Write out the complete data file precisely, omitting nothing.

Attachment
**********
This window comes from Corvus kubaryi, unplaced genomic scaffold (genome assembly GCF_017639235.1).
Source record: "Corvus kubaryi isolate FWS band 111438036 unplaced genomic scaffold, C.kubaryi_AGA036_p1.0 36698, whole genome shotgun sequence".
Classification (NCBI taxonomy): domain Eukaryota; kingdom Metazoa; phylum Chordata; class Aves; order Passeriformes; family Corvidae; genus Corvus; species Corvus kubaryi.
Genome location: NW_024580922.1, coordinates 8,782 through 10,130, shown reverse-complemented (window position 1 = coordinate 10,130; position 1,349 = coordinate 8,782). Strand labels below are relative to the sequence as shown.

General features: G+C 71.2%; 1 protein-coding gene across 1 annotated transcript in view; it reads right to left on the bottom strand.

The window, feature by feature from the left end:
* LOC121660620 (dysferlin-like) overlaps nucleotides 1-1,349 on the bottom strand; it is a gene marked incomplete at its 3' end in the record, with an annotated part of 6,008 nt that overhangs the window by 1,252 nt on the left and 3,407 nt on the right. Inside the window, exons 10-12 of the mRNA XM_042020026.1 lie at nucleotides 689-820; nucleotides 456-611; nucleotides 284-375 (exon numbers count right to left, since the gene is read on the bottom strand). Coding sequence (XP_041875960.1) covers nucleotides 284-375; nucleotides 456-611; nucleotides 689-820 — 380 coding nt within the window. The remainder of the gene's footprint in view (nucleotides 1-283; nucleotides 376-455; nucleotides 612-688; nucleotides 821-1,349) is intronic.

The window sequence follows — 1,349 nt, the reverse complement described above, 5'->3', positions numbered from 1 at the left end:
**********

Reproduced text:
This window comes from Corvus kubaryi, unplaced genomic scaffold (genome assembly GCF_017639235.1).
Source record: "Corvus kubaryi isolate FWS band 111438036 unplaced genomic scaffold, C.kubaryi_AGA036_p1.0 36698, whole genome shotgun sequence".
Classification (NCBI taxonomy): domain Eukaryota; kingdom Metazoa; phylum Chordata; class Aves; order Passeriformes; family Corvidae; genus Corvus; species Corvus kubaryi.
Genome location: NW_024580922.1, coordinates 8,782 through 10,130, shown reverse-complemented (window position 1 = coordinate 10,130; position 1,349 = coordinate 8,782). Strand labels below are relative to the sequence as shown.

General features: G+C 71.2%; 1 protein-coding gene across 1 annotated transcript in view; it reads right to left on the bottom strand.

The window, feature by feature from the left end:
* LOC121660620 (dysferlin-like) overlaps nucleotides 1-1,349 on the bottom strand; it is a gene marked incomplete at its 3' end in the record, with an annotated part of 6,008 nt that overhangs the window by 1,252 nt on the left and 3,407 nt on the right. Inside the window, exons 10-12 of the mRNA XM_042020026.1 lie at nucleotides 689-820; nucleotides 456-611; nucleotides 284-375 (exon numbers count right to left, since the gene is read on the bottom strand). Coding sequence (XP_041875960.1) covers nucleotides 284-375; nucleotides 456-611; nucleotides 689-820 — 380 coding nt within the window. The remainder of the gene's footprint in view (nucleotides 1-283; nucleotides 376-455; nucleotides 612-688; nucleotides 821-1,349) is intronic.

The window sequence follows — 1,349 nt, the reverse complement described above, 5'->3', positions numbered from 1 at the left end: